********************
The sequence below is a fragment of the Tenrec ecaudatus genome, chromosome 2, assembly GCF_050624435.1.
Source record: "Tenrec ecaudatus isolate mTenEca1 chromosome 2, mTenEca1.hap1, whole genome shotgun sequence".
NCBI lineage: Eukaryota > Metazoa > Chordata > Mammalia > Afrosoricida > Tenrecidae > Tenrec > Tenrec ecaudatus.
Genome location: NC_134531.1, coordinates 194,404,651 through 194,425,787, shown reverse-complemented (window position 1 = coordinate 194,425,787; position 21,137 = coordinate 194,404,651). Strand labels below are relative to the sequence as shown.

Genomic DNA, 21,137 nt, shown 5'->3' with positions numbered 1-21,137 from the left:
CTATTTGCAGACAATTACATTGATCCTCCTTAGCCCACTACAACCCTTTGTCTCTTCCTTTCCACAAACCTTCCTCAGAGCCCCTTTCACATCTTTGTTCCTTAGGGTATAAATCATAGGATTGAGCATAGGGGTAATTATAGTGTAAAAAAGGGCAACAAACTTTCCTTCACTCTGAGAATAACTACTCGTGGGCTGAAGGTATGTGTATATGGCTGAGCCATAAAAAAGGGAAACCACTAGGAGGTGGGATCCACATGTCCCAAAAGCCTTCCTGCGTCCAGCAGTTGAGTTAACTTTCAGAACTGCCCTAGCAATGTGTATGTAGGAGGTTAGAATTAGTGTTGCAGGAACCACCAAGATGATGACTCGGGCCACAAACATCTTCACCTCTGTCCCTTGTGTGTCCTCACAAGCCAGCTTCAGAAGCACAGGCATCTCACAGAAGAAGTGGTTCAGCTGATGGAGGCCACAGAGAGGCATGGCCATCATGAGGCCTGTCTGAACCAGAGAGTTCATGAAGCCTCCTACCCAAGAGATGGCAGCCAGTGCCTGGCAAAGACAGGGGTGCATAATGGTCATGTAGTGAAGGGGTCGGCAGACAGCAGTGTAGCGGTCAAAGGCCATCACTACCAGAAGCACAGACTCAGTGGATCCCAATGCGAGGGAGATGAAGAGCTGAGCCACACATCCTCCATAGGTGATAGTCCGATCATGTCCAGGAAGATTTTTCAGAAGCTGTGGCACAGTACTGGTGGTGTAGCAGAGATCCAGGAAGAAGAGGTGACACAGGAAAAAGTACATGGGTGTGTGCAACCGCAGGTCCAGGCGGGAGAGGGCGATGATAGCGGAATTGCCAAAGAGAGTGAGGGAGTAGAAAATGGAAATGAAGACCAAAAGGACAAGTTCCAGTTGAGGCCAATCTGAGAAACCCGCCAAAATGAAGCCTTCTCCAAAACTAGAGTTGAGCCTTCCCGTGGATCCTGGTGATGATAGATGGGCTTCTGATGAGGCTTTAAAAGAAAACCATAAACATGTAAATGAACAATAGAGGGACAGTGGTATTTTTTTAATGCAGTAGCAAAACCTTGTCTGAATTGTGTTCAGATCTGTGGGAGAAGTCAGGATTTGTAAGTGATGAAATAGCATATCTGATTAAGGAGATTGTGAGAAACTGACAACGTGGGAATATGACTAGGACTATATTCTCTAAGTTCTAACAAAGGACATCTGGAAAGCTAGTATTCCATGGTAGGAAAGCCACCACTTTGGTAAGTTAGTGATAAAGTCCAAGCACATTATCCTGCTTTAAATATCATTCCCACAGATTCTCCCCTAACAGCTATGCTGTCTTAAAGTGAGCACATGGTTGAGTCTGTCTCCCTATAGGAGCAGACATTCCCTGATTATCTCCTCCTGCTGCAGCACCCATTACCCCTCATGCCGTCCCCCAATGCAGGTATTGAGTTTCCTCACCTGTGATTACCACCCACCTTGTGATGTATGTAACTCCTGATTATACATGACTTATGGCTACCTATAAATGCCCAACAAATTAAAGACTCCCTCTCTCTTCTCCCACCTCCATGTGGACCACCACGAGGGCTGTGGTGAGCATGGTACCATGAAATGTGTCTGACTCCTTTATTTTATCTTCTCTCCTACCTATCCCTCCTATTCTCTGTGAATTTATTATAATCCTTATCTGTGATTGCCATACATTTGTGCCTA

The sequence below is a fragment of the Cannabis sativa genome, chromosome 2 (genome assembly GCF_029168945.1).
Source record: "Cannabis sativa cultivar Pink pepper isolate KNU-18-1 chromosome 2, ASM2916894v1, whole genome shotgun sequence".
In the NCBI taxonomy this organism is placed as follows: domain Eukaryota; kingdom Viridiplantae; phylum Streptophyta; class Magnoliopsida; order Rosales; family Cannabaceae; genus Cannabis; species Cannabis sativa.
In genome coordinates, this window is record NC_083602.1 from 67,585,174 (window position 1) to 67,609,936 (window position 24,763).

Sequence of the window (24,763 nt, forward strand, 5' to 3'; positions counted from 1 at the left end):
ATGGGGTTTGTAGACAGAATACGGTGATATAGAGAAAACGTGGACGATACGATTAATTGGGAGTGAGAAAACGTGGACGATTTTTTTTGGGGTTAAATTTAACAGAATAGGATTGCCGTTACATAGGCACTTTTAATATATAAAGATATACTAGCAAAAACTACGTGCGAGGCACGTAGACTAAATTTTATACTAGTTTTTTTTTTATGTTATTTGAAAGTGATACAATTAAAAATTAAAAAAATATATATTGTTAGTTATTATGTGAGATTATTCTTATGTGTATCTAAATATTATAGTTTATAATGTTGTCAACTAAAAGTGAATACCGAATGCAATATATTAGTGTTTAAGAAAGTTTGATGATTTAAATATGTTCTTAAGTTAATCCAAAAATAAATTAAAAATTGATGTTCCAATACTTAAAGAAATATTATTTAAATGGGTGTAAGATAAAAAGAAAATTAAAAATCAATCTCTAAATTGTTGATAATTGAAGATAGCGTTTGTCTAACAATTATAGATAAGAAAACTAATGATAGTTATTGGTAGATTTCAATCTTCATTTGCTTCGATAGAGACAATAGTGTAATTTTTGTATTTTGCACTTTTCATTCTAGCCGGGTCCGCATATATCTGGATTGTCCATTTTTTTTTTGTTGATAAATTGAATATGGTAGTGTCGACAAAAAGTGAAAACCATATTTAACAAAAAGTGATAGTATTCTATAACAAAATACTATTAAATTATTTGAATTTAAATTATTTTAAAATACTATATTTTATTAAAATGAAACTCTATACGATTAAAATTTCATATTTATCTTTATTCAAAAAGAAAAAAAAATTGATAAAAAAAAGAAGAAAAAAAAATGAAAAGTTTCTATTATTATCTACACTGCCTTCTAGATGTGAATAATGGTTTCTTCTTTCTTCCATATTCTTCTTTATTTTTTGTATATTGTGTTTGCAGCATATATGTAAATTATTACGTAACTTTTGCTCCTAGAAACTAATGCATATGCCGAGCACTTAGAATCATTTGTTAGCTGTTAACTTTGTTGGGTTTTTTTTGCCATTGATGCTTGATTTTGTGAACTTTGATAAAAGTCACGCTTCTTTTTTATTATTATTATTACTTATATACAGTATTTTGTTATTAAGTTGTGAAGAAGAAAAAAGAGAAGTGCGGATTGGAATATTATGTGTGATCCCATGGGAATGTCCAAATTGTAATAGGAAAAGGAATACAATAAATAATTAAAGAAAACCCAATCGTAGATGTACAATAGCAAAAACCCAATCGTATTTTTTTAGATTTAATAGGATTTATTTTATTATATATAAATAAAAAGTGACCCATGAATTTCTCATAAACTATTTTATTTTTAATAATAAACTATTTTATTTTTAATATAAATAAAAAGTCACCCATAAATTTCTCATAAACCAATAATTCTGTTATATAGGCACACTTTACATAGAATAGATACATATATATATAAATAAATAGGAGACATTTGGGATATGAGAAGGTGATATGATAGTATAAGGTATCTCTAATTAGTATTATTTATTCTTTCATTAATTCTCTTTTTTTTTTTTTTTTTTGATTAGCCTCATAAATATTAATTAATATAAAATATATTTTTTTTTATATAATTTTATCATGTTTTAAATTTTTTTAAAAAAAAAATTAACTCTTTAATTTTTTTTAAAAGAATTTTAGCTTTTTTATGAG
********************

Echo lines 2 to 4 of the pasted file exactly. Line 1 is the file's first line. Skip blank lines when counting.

Source record: "Tenrec ecaudatus isolate mTenEca1 chromosome 2, mTenEca1.hap1, whole genome shotgun sequence".
NCBI lineage: Eukaryota > Metazoa > Chordata > Mammalia > Afrosoricida > Tenrecidae > Tenrec > Tenrec ecaudatus.
Genome location: NC_134531.1, coordinates 194,404,651 through 194,425,787, shown reverse-complemented (window position 1 = coordinate 194,425,787; position 21,137 = coordinate 194,404,651). Strand labels below are relative to the sequence as shown.